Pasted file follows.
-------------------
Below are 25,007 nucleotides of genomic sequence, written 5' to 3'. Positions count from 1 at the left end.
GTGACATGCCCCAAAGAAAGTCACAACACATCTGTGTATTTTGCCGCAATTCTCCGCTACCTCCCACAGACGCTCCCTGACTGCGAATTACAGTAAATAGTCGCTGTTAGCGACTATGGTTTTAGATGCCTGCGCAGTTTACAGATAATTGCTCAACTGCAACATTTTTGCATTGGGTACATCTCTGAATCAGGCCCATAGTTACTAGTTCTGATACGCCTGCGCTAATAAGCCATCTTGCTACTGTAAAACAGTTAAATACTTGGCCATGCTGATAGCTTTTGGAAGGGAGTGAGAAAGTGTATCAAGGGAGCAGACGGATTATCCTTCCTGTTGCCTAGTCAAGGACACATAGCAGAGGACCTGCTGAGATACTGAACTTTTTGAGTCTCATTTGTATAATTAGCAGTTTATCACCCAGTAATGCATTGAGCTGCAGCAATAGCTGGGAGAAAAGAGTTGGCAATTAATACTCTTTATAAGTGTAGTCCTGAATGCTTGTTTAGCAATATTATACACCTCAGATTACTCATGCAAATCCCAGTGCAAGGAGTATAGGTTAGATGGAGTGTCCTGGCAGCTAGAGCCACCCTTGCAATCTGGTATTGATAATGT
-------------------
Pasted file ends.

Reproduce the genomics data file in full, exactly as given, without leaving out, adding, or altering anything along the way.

Below are 25,007 nucleotides of genomic sequence, written 5' to 3'. Positions count from 1 at the left end.
GTGACATGCCCCAAAGAAAGTCACAACACATCTGTGTATTTTGCCGCAATTCTCCGCTACCTCCCACAGACGCTCCCTGACTGCGAATTACAGTAAATAGTCGCTGTTAGCGACTATGGTTTTAGATGCCTGCGCAGTTTACAGATAATTGCTCAACTGCAACATTTTTGCATTGGGTACATCTCTGAATCAGGCCCATAGTTACTAGTTCTGATACGCCTGCGCTAATAAGCCATCTTGCTACTGTAAAACAGTTAAATACTTGGCCATGCTGATAGCTTTTGGAAGGGAGTGAGAAAGTGTATCAAGGGAGCAGACGGATTATCCTTCCTGTTGCCTAGTCAAGGACACATAGCAGAGGACCTGCTGAGATACTGAACTTTTTGAGTCTCATTTGTATAATTAGCAGTTTATCACCCAGTAATGCATTGAGCTGCAGCAATAGCTGGGAGAAAAGAGTTGGCAATTAATACTCTTTATAAGTGTAGTCCTGAATGCTTGTTTAGCAATATTATACACCTCAGATTACTCATGCAAATCCCAGTGCAAGGAGTATAGGTTAGATGGAGTGTCCTGGCAGCTAGAGCCACCCTTGCAATCTGGTATTGATAATGT